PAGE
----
With more than 30 years of culinary experience, David Grillo decided it was time to open his own restaurant. Grillo, the executive chef and owner of Boca Grande Burritos, built his new company off what he has seen during his time as a chef in Columbia.
“For the past 12 years, I opened and helped create the Cantina 76 company,” Grillo said. “That’s all my menu, all my recipes.”
Grillo’s Columbia roots run even deeper. He learned to cook in the '80s with his dad. As a father-and-son duo, they would cater food for the late Gamecock super fan R. J. Moore’s “grease pit parties.”
“[Moore] would host all of the after parties for the Gamecocks — the members of the Gamecock Club, the coaches, the football players — and R.J. would serve food to all of them. We'd have about 150 people at his gas station,” Grillo said.
Now, Grillo translates his experiences into his own restaurant. By building on his foundation at Cantina 76, Grillo felt comfortable taking the next step in his life by continuing his work in Mexican food.
“[Cantina 76] kept winning the best burrito award [from the Free Times newspaper],” Grillo said. “We don't have a burrito on the menu, which told me that no one knew where to direct that award to.”
Christian Ryan, a second-year biochemistry student at USC, recently dined at Boca Grande Burritos. He ordered a crispy chicken burrito, which he described as a burrito pressed and griddled like a quesadilla.
“I was thinking, obviously if you get a burrito, your favorite part's got to be the chicken, but no. The rice was so good — really good rice,” Ryan said.
The menu features signature and build-your-own burritos, bowls and salads. Everything except the cheese, tortillas and chips are made in-house.
“My menu here is like, if Frank Martin had his dream team,” Grillo said. “He would have guys that could play any position, and very well at any position. And so, my inventory here, to me, is super flexible. I've got about 40 ingredients and I can twist and pull them — I mean, I do onions 20 different ways.”
This flexibility allows Grillo to adapt to the changing needs of the customer with vegan, vegetarian and gluten-free menu options, along with the changing needs of COVID-19 policies.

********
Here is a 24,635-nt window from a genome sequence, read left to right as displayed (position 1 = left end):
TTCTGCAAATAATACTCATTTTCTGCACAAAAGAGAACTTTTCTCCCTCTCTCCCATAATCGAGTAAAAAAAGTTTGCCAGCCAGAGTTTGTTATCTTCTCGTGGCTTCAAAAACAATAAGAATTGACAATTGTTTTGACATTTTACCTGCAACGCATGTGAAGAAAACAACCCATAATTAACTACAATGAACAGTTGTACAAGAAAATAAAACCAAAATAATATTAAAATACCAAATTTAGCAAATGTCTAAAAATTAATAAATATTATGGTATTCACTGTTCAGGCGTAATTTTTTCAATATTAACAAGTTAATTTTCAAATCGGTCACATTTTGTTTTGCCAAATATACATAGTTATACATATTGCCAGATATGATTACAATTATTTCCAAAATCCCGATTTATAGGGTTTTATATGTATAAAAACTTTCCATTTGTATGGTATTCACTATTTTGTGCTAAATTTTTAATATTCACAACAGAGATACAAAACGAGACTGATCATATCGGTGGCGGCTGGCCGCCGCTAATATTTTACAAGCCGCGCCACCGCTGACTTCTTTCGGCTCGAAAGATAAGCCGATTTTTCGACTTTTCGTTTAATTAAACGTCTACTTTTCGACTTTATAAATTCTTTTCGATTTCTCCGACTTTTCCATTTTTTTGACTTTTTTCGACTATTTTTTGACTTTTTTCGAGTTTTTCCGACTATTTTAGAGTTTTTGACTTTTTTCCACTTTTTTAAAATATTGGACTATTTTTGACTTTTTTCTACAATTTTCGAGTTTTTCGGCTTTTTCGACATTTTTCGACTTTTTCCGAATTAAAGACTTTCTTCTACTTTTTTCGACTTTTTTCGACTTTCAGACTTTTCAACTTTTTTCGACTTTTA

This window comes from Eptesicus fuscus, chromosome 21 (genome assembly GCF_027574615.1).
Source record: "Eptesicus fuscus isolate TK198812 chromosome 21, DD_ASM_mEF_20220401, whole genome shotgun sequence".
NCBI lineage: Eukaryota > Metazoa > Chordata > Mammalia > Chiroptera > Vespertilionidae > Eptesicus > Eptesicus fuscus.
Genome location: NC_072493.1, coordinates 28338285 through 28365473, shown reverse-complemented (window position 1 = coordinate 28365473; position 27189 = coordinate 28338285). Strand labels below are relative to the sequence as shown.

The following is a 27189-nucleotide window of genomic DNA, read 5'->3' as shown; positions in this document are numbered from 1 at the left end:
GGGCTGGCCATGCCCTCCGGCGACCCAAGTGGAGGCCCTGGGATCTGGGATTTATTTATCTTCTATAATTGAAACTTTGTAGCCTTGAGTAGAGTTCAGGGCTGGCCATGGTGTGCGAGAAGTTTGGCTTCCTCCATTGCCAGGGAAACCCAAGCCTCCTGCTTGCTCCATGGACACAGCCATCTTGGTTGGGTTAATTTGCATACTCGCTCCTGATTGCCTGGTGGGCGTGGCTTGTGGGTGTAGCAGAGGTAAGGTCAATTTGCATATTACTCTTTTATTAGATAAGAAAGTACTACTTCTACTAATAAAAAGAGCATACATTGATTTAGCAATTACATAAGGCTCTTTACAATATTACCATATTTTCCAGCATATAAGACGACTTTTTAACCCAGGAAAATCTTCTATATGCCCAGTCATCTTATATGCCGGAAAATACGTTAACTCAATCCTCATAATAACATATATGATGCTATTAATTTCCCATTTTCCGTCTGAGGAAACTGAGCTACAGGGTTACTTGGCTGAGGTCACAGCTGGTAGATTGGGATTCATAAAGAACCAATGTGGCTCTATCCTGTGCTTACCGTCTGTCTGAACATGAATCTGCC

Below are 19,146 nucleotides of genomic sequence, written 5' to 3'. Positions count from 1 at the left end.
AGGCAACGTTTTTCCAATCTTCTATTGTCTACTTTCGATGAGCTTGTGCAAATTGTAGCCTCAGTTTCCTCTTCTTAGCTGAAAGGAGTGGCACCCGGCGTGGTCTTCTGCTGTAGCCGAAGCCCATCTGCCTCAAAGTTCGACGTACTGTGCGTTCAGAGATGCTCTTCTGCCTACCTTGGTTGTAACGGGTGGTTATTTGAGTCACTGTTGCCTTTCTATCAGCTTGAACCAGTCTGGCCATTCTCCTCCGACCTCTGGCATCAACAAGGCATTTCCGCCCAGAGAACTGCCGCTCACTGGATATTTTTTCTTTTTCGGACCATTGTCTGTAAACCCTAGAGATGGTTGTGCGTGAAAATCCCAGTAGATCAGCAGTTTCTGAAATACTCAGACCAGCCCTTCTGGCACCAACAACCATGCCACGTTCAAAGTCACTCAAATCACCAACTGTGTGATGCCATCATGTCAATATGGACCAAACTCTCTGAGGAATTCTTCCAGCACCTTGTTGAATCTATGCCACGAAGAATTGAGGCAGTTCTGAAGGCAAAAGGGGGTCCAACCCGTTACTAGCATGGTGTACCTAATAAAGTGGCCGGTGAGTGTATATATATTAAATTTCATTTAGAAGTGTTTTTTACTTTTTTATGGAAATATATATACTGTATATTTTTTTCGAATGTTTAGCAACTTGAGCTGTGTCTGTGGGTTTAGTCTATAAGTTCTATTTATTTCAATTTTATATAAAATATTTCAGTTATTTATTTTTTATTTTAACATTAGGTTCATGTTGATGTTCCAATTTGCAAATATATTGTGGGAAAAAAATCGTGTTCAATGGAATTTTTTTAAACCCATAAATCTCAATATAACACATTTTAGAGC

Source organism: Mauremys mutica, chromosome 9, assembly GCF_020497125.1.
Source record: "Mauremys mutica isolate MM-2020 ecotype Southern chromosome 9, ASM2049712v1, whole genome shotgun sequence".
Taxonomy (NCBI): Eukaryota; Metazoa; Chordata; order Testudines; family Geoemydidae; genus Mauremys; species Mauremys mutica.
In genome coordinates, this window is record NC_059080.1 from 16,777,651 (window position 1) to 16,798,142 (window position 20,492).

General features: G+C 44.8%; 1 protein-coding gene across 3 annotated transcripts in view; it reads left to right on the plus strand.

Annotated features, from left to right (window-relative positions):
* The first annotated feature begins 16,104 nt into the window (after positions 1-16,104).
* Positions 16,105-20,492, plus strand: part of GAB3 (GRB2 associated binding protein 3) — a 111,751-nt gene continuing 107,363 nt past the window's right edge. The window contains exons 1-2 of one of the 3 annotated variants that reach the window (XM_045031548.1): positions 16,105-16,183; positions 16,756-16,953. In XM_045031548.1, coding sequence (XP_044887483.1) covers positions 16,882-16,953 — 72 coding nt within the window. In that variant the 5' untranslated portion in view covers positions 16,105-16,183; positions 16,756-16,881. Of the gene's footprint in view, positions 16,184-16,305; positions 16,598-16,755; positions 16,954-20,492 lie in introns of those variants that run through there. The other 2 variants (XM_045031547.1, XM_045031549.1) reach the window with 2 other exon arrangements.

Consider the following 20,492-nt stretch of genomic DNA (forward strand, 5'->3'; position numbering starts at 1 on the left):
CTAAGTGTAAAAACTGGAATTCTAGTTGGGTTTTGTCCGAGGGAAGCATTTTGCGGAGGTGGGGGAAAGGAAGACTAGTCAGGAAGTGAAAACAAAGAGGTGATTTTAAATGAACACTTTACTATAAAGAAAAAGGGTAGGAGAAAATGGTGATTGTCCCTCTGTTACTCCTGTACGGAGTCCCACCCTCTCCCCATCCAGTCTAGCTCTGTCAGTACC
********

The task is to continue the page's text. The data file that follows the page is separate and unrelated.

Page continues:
Grillo said he plans to do small plate dinners on Friday and Saturday nights and "bougie it up" when COVID-19 cases drop.
Adam Cabot, owner, operator and general manager of Boca Grande, said he noticed the community has already begun to accept the new burrito restaurant.
“We were quick to gain regulars and people that frequent us,” Cabot said. "So, that kind of spoke a lot to what we were doing.”
According to Cabot, a winning combination of food and great service seems to be the key, and at Boca Grande, customers can expect to be treated like family.
“[Boca Grande] is really cool in that sense that you know it's something we built, that we were able to build and share as a co-family venture,” Cabot said.
The experience customers get is at least partially influenced by Grillo’s love of heavy metal music. Customers will notice the image of the skull on the door as they enter Boca Grande — an image that is important to Grillo.
“I absolutely love death metal, and I love skulls. I’ve got them tattooed all over me. And the thing that's cool about a skull, to me, and why I put the skull up there, is it doesn't define race, religion, gender, nothing. A skull is human,” Grillo said.
Boca Grande's mission is straightforward: Eat good food and be happy.
“That's how Boca Grande is. It doesn't matter who you are. You come in here and you sit down and eat, and you enjoy yourself. And when you're done, you go about your merry way,” Grillo said.
Boca Grande is closed on Sundays, to the chagrin of some customers.
“You know, when people say, 'You should open Sundays,' I'm like, 'No, I'll give you the keys, and you open Sunday,’” Grillo said. “I'm spending Sundays with my family.”
Boca Grande Burritos is located at 4525 Forest Drive Suite 2-A in Columbia. It is open 11 a.m. to 8 p.m., Monday through Saturday.